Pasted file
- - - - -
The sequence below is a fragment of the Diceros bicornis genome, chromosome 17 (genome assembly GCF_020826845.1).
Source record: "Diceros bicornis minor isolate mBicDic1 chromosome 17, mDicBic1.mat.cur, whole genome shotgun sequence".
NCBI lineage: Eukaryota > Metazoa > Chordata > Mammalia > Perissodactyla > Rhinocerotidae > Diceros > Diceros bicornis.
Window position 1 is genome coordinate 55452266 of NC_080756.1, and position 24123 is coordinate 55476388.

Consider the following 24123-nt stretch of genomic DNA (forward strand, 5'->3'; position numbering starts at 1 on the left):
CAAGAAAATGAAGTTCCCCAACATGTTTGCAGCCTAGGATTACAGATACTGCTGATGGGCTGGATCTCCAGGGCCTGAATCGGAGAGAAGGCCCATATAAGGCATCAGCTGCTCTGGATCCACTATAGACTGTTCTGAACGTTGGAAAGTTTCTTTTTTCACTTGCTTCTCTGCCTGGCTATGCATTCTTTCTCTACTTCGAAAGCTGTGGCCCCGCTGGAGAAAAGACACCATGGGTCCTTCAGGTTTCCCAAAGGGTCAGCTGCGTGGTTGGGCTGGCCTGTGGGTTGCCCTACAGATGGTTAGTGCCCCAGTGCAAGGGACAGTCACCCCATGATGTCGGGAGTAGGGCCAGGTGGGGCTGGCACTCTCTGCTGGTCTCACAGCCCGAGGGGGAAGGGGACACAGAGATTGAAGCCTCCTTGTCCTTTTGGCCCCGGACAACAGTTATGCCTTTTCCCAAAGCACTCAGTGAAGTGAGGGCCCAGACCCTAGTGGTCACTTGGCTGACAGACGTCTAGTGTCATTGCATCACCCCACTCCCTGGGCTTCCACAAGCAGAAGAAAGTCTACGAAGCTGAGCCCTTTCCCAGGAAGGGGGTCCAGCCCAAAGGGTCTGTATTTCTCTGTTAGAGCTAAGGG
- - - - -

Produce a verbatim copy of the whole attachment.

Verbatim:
The sequence below is a fragment of the Diceros bicornis genome, chromosome 17 (genome assembly GCF_020826845.1).
Source record: "Diceros bicornis minor isolate mBicDic1 chromosome 17, mDicBic1.mat.cur, whole genome shotgun sequence".
NCBI lineage: Eukaryota > Metazoa > Chordata > Mammalia > Perissodactyla > Rhinocerotidae > Diceros > Diceros bicornis.
Window position 1 is genome coordinate 55452266 of NC_080756.1, and position 24123 is coordinate 55476388.

Consider the following 24123-nt stretch of genomic DNA (forward strand, 5'->3'; position numbering starts at 1 on the left):
CAAGAAAATGAAGTTCCCCAACATGTTTGCAGCCTAGGATTACAGATACTGCTGATGGGCTGGATCTCCAGGGCCTGAATCGGAGAGAAGGCCCATATAAGGCATCAGCTGCTCTGGATCCACTATAGACTGTTCTGAACGTTGGAAAGTTTCTTTTTTCACTTGCTTCTCTGCCTGGCTATGCATTCTTTCTCTACTTCGAAAGCTGTGGCCCCGCTGGAGAAAAGACACCATGGGTCCTTCAGGTTTCCCAAAGGGTCAGCTGCGTGGTTGGGCTGGCCTGTGGGTTGCCCTACAGATGGTTAGTGCCCCAGTGCAAGGGACAGTCACCCCATGATGTCGGGAGTAGGGCCAGGTGGGGCTGGCACTCTCTGCTGGTCTCACAGCCCGAGGGGGAAGGGGACACAGAGATTGAAGCCTCCTTGTCCTTTTGGCCCCGGACAACAGTTATGCCTTTTCCCAAAGCACTCAGTGAAGTGAGGGCCCAGACCCTAGTGGTCACTTGGCTGACAGACGTCTAGTGTCATTGCATCACCCCACTCCCTGGGCTTCCACAAGCAGAAGAAAGTCTACGAAGCTGAGCCCTTTCCCAGGAAGGGGGTCCAGCCCAAAGGGTCTGTATTTCTCTGTTAGAGCTAAGGG